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October 15, 1999

Dean of Decanters

Wine collector Richard Kent reveals his crush on claret jugs

BY PETER D. MELTZER

Richard Kent owns possibly the largest collection of claret jugs in the world. Over the past decade, he has assembled an exquisite array of nearly 100 silver-and-glass vessels fashioned between 1840 and 1918 by such celebrated designers as Tiffany, Faberge and Christofle.

But unlike most precious private collections, which are restricted to the owner's family and friends, Kent's collection is open to public viewing at www.claretjugs.com. His Web site functions as a fully illustrated and thoroughly documented virtual museum. Yet admittance is free, with no registration required. Nothing is even offered for sale.

The name "claret jug" was coined in Victorian England, where claret (red Bordeaux) and wine were virtually synonymous. The term applied to just about any decorative vessel used for pouring wine. And, Kent says, there is no functional difference between a claret jug and a decanter. But it wasn't an affinity for red Bordeaux that attracted Kent, 54, the president and CEO of a Chicago-based holding company, to claret jugs. His 6,000-bottle wine collection, amassed over the past 25 years, consists of 75 percent California wines (primarily premium Cabernet) and 25 percent French (mainly classified growths).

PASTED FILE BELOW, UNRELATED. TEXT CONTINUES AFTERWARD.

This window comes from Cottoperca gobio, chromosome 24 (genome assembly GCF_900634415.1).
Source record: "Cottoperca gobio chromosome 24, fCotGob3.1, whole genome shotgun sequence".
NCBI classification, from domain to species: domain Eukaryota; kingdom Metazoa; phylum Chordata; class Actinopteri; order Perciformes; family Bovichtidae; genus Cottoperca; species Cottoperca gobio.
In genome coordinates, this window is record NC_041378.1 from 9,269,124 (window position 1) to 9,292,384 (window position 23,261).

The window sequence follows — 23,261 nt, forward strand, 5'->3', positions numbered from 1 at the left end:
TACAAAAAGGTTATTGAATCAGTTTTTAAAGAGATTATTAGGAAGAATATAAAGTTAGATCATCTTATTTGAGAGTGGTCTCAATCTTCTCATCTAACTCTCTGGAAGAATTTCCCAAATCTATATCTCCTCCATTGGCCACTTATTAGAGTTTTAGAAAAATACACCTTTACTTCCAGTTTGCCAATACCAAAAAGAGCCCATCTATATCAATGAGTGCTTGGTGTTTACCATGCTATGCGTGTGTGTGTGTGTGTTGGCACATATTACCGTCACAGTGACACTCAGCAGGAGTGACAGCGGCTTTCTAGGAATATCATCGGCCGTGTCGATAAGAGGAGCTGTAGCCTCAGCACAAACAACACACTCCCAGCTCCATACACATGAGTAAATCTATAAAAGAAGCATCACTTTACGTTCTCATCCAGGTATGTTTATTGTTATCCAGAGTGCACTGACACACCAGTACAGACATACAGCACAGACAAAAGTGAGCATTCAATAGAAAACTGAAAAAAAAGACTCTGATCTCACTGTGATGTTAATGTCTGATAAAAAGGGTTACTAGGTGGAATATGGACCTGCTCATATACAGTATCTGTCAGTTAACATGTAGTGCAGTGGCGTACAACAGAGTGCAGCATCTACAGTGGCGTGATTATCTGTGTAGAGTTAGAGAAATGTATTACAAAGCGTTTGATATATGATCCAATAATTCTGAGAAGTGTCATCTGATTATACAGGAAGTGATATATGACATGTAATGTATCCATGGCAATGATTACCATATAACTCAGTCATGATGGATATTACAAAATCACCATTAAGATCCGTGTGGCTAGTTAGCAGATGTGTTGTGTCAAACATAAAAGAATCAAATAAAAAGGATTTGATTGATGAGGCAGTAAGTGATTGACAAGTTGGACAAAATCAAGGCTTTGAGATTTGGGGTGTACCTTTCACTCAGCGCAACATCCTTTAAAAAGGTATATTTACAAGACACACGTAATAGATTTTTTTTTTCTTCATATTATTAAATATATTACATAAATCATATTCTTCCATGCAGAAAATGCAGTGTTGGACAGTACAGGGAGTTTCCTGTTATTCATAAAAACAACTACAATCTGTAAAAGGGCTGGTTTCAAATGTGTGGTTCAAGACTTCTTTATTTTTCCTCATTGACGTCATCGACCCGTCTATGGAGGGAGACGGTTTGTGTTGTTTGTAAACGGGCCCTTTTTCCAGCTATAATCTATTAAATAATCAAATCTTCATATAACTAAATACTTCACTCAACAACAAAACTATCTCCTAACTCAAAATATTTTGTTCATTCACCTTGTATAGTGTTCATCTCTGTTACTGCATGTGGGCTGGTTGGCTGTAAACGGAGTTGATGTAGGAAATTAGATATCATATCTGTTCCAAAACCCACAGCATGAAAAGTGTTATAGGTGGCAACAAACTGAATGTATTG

"I came across claret jugs by chance," he admits. "My curiosity evolved out of an interest in Baccarat and Lalique glassware. It was in a London antique store that I spotted my first specimen. Later I uncovered some more in New York, and I was immediately smitten." Kent initially purchased two or three jugs, but at the time had no intention of amassing a major collection.

Above, clockwise from top left: A Faberge silver and cut glass decanter (circa 1880); an Edwardian claret jug of silver gilt and crystal by William & George Sissons (1881); a Victorian silver-mounted cut glass claret jug by Rawlings & Summers (1841); a silver mounted crystal claret jug by George Farnham for Tiffany & Co. (1904). Below: This rare magnum-sized claret jug, made by William & George Sissons in 1883, features cameolike engraving.
Above Left: This French silver-mounted glass claret jug (circa 1890) is signed "Daum, Nancy." Above Right: A Victorian silver-mounted cameo glass claret jug (1884) by John Goffe & Son of Birmingham, England.